When Namine was a baby, she shared a room in the ICU with another baby.

Someone was always with Namine — if not holding her, then at least sitting by her side, talking to her, getting her used to people. That was important and formative. We were told often that due to Namine’s many surgeries, she would hate being touched. And if we had ignored her, I’m sure that would be true.

Namine’s roommate had none of that. His family, when they came, did not approach him — to say nothing of actually holding him, or even his hand. When he was held, he was held by the nurse. And he hated it. He rarely stopped crying, except to sleep.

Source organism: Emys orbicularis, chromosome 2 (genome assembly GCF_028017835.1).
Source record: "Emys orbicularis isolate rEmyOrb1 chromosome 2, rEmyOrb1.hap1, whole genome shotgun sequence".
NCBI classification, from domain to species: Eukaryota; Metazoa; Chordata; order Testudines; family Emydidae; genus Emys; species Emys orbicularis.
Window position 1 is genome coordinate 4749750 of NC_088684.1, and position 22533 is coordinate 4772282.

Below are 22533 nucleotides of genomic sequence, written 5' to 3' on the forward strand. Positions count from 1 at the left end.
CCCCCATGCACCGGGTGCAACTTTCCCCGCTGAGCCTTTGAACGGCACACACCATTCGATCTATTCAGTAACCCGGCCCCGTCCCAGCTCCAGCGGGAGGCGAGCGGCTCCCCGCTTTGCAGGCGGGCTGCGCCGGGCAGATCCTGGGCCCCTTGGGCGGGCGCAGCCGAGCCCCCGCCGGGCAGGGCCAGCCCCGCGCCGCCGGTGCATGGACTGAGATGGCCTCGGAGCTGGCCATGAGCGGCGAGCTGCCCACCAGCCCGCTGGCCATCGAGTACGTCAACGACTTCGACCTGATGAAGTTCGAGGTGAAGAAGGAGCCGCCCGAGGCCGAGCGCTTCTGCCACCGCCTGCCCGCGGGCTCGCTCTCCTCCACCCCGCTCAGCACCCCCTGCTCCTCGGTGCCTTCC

I have no shame in saying that I still feel for him, for what he was denied. I believe it is our experiences, just as much as it is our personalities, that shape who we are and who we become. I can’t help but compare them: Namine would not be who she is, if not for our support system (though what a crude term the special needs community has for it, “support system” — call them what they are: loving friends and family). She would be a different person indeed.

How different might he have been, even through all the pain, if only someone had loved him?